At Temple University two years ago, a professor was fired for what he claimed was retaliation for voicing his opinion about a department head. Temple also just hired Sara Goldrick-Rab from the University of Wisconsin, who made headlines earlier this year for comparing Wisconsin Gov. Scott Walker to Hitler.
“Universities in general are very concerned about their reputation and so very concerned about any public relations that they believe somehow reflect poorly on their reputation,” said Hans-Joerg Tiede, associate secretary of the professor advocacy group American Association of University Professors. “The other question is, why does a segment of the public at large bristle at professors expressing their views? If there weren’t the response I don’t think that universities would particularly care.”
Philadelphia has been a place where outspoken professors have been alternately condemned and defended going back at least 100 years. As part of its mission, the AAUP investigates controversial firings of professors, and one of the cases it first took on after its inception involved Penn professor Scott Nearing in 1915.
Nearing advocated against child labor in Pennsylvania, and his beliefs didn’t sit well with Penn’s Board of Trustees, which fired him rather than risk the loss of $1,000,000 in appropriations from the state. The incident began a discussion over the rights of university professors that continues to this day. Some 50 years after his firing, Penn made Nearing an honorary professor emeritus and acknowledged its mistreatment.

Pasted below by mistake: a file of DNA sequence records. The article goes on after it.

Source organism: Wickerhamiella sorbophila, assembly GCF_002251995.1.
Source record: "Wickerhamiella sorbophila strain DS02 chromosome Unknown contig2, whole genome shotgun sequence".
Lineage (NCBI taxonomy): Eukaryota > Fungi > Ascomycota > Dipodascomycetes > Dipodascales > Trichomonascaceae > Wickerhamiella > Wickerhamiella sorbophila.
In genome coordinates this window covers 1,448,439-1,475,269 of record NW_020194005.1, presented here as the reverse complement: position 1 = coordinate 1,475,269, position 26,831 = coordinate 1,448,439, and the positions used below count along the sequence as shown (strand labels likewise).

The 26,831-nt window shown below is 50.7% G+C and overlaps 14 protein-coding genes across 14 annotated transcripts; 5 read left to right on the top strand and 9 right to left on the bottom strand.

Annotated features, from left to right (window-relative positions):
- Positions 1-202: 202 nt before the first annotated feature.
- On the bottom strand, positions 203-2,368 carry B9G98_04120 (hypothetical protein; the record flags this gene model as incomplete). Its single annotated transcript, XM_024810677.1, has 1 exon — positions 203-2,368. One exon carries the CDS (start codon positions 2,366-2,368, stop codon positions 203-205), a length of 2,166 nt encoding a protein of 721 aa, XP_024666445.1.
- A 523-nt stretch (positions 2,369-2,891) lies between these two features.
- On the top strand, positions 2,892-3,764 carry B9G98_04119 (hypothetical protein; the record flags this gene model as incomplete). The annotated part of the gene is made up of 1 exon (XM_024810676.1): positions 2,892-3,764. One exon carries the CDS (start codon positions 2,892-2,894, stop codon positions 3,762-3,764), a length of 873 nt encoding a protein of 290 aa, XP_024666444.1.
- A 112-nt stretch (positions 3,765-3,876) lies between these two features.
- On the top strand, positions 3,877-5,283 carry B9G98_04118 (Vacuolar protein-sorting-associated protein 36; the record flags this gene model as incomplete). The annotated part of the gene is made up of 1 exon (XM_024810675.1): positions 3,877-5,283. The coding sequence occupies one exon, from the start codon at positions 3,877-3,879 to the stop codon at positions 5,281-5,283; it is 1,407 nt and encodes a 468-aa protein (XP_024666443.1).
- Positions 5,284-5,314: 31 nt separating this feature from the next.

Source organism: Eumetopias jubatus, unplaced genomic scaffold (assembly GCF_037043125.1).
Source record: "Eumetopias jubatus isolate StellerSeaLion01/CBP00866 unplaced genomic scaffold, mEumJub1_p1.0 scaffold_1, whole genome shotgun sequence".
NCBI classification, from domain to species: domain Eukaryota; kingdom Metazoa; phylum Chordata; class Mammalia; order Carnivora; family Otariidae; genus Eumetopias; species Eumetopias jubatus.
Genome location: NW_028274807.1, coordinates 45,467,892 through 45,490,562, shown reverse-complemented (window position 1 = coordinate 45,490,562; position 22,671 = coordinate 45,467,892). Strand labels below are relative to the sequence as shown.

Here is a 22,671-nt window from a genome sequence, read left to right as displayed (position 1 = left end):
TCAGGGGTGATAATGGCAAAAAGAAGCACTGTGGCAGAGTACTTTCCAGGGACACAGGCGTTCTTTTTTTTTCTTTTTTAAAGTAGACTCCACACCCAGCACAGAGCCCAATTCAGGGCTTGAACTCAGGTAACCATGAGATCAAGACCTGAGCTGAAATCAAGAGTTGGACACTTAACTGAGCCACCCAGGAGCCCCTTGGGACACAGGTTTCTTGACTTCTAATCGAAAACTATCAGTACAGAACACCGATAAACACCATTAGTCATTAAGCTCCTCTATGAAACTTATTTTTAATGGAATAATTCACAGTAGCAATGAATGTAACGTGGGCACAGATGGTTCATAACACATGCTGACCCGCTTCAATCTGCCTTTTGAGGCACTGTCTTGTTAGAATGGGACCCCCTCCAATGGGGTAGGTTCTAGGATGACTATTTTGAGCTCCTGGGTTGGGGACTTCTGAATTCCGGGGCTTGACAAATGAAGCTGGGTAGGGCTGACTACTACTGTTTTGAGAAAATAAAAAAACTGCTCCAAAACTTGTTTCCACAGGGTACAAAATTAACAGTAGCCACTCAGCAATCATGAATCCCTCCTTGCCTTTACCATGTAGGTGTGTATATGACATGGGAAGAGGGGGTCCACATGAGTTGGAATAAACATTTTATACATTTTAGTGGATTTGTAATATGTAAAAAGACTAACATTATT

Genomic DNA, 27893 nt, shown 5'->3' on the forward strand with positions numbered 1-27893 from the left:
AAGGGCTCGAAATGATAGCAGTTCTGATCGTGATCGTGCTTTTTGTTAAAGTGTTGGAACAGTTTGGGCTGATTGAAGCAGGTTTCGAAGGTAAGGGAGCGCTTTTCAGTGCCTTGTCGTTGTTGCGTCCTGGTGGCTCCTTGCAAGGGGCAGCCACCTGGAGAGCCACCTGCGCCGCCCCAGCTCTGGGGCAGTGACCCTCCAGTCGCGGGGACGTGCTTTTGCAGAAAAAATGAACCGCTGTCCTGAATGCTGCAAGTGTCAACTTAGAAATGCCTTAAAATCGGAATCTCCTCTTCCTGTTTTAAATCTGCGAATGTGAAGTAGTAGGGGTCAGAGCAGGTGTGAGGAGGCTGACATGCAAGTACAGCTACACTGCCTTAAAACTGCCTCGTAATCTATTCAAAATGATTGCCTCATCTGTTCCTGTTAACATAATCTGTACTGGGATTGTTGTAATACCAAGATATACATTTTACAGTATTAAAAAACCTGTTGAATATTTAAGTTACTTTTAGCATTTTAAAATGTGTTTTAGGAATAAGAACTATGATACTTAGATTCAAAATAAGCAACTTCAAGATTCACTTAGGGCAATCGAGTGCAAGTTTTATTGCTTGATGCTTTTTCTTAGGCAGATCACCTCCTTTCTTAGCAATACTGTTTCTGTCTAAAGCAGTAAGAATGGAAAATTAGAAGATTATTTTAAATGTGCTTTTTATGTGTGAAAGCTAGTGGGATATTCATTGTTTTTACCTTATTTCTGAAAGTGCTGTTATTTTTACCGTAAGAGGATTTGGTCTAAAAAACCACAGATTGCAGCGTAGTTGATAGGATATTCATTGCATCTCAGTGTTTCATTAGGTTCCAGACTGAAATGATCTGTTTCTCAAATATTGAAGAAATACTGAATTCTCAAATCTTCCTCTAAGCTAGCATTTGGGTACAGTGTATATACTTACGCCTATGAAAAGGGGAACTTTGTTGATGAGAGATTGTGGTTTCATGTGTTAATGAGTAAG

Butler said she generally feels the university supports her, especially the Department of Religious Studies to which she belongs. But she’s also a tenured professor, which affords her job security many others don’t have.
“It’s a big problem now, especially for untenured professors,” said Butler, who’s been at Penn since 2009. “They don’t even have to say anything. It can be the work they do, and they’re in peril.”
Anthony Monteiro was a professor at Temple from the early 2000s until 2014 and taught courses related to the teachings of W.E.B. Dubois. He was also a community activist.